4 Secondly, the Commission considers that Germany has also failed to fulfil its obligations concerning certain carcinogenic substances, as to which the German Government maintains that, in accordance with the procedure provided for in Article 23(1) of Directive 67/548, as amended by Directive 79/831, it informed the Commission that it had provisionally taken measures concerning their labelling. The alleged failure of Germany to fulfil its obligations arises from the fact (a) that there was no formal notification of those substances, in accordance with the provision in question, and (b) that the German regulation at issue does not expressly mention the provisional nature of the national measure.

The first issue

5 In order to restrict the scope of the first issue in the complaint, it is essential to ascertain the full list of substances in respect of which the Commission considers that the requirement of special labelling, imposed by the German legislation in question, is contrary to the second subparagraph of Article 5(2) of Directive 67/548, as amended by Directive 79/831.

6 The application, far from containing such a list, repeatedly refers at times to the letter of formal notice and the reasoned opinion and at times to only one of those documents, in support of the conclusion that "it is accordingly inappropriate for the regulation on dangerous substances to require special labelling for all the substances referred to at points 3 to 5 of the letter of formal notice and at points 5 to 8 and 11 of Part II of the reasoned opinion".

7 Article 19 of the Protocol on the Statute of the Court of Justice of the EEC and Article 38(1)(c) and (d) of the Rules of Procedure provide that the application in a case brought before the Court must contain, among other things, the subject-matter of the dispute, the submissions and a brief statement of the grounds on which the application is based.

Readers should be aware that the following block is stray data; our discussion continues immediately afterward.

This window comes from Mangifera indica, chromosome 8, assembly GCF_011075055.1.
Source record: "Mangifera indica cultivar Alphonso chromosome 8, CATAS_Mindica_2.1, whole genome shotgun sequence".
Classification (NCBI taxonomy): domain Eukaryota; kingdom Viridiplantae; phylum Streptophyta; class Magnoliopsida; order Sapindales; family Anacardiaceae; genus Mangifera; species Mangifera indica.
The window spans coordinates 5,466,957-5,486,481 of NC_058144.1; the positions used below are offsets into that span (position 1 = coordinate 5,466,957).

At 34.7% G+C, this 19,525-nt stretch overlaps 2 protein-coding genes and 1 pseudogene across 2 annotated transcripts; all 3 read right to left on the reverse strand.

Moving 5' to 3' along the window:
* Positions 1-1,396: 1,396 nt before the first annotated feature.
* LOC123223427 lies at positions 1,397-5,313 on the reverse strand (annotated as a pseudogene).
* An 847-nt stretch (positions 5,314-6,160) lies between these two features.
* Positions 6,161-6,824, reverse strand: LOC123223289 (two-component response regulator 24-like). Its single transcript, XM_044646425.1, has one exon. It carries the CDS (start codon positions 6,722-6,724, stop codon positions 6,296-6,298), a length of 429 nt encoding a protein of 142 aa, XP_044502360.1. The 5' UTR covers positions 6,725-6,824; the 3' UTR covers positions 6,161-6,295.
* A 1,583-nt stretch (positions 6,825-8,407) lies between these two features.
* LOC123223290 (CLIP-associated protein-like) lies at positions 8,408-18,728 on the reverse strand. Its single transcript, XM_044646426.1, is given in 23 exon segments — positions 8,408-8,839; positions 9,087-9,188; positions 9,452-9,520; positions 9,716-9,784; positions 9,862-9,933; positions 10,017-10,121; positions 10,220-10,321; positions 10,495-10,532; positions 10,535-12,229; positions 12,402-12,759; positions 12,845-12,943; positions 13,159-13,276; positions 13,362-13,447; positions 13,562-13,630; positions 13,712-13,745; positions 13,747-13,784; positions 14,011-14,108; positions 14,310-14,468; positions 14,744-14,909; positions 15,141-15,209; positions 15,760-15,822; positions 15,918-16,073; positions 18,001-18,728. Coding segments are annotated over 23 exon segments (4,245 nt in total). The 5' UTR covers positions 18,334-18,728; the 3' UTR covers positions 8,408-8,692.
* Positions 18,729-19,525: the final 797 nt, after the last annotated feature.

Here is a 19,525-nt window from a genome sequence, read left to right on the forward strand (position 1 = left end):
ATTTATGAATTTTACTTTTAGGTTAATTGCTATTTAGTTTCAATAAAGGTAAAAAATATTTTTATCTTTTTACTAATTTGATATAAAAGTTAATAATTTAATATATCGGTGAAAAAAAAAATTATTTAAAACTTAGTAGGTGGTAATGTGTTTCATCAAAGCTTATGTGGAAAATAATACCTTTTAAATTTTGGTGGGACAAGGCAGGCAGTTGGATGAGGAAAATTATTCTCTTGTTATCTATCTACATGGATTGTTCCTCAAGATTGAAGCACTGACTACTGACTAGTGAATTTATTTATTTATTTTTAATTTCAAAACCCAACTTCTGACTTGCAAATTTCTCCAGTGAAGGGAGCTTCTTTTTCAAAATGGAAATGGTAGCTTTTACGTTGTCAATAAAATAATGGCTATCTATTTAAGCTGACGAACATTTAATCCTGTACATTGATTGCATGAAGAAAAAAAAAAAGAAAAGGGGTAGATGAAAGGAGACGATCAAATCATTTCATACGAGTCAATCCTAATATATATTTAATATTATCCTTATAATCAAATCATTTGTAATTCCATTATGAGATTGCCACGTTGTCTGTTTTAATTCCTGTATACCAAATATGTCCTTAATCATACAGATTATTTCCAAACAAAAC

8 As the Court held in its judgment in Case C-347/88 Commission v Greece [1990] ECR I-4747, at paragraphs 26 to 30, an application does not satisfy that requirement if the Commission' s complaints are not accurately set out in it and simply appear by way of reference to "all the reasons set out in the letter of formal notice and in the reasoned opinion".

9 The action is accordingly inadmissible as to the first ground of the Commission' s complaint.

The second issue

10 As for the second ground of the Commission' s complaint, the German Government, while admitting that it had provisionally required special labelling nationally in respect of certain substances considered to be carcinogenic, points out that it had initiated the relevant procedure under Article 23(1) of Directive 67/548, as amended by Directive 79/831, by sending the Commission on 14 July 1989 and 29 August 1989 two lists setting out 21 and 42 substances respectively.

11 The Commission, while acknowledging that it had received those two notifications, maintains that the procedure laid down in the provision in question was not correctly followed, because first it did not receive the notification of 29 August 1989 through official channels and secondly the German rules in question did not expressly mention the provisional nature of the contested national measures.

12 The first argument of the Commission cannot be accepted. The Community provision in question contains no specific formal requirement and provides solely that the Member State concerned must immediately notify the Commission and the other Member States of any national measures provisionally adopted.

13 The second argument concerning the failure expressly to mention, in the disputed rules, their provisional nature is not well founded. Article 23 of Directive 67/548, as amended by Directive 79/831, imposes no such obligation either expressly or implicitly. Furthermore, any such reference in the national rules would serve no purpose whatever, given that the provisional nature of protective measures of that kind is inherent in the procedure laid down by the provision in question and that the length of the period for which they are valid is a matter for the Commission, which is responsible for applying that procedure.

14 The application must accordingly be dismissed as inadmissible in part and as unfounded in part.

Decision on costs

Costs

15 Under Article 69(2) of the Rules of Procedure, the unsuccessful party is to be ordered to pay the costs. Since the Commission has been unsuccessful, it must be ordered to pay the costs.

Operative part

On those grounds,

THE COURT

hereby:

1. Dismisses the application;

2. Orders the Commission to pay the costs.